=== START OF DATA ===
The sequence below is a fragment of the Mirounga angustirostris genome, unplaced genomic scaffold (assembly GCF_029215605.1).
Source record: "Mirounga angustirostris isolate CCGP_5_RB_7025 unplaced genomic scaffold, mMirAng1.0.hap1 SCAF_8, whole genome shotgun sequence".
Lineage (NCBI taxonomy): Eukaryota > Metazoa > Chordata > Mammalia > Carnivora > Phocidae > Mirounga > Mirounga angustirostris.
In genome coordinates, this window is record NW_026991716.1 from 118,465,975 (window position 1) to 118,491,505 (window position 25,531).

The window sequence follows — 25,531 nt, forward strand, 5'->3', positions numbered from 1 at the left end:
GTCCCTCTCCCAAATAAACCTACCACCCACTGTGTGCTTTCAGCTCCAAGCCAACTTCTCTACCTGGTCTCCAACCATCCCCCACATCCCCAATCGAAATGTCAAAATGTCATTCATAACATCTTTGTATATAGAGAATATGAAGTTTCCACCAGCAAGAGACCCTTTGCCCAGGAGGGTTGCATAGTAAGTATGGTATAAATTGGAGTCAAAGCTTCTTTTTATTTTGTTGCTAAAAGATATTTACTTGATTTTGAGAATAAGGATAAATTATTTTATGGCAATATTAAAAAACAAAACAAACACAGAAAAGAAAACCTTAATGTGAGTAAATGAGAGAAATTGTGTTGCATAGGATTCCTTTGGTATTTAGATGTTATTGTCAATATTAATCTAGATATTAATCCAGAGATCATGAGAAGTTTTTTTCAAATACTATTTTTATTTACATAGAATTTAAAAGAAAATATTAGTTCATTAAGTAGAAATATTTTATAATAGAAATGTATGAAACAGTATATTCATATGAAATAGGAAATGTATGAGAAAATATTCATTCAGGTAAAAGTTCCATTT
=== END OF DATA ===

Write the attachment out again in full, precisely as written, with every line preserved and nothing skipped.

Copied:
The sequence below is a fragment of the Mirounga angustirostris genome, unplaced genomic scaffold (assembly GCF_029215605.1).
Source record: "Mirounga angustirostris isolate CCGP_5_RB_7025 unplaced genomic scaffold, mMirAng1.0.hap1 SCAF_8, whole genome shotgun sequence".
Lineage (NCBI taxonomy): Eukaryota > Metazoa > Chordata > Mammalia > Carnivora > Phocidae > Mirounga > Mirounga angustirostris.
In genome coordinates, this window is record NW_026991716.1 from 118,465,975 (window position 1) to 118,491,505 (window position 25,531).

The window sequence follows — 25,531 nt, forward strand, 5'->3', positions numbered from 1 at the left end:
GTCCCTCTCCCAAATAAACCTACCACCCACTGTGTGCTTTCAGCTCCAAGCCAACTTCTCTACCTGGTCTCCAACCATCCCCCACATCCCCAATCGAAATGTCAAAATGTCATTCATAACATCTTTGTATATAGAGAATATGAAGTTTCCACCAGCAAGAGACCCTTTGCCCAGGAGGGTTGCATAGTAAGTATGGTATAAATTGGAGTCAAAGCTTCTTTTTATTTTGTTGCTAAAAGATATTTACTTGATTTTGAGAATAAGGATAAATTATTTTATGGCAATATTAAAAAACAAAACAAACACAGAAAAGAAAACCTTAATGTGAGTAAATGAGAGAAATTGTGTTGCATAGGATTCCTTTGGTATTTAGATGTTATTGTCAATATTAATCTAGATATTAATCCAGAGATCATGAGAAGTTTTTTTCAAATACTATTTTTATTTACATAGAATTTAAAAGAAAATATTAGTTCATTAAGTAGAAATATTTTATAATAGAAATGTATGAAACAGTATATTCATATGAAATAGGAAATGTATGAGAAAATATTCATTCAGGTAAAAGTTCCATTT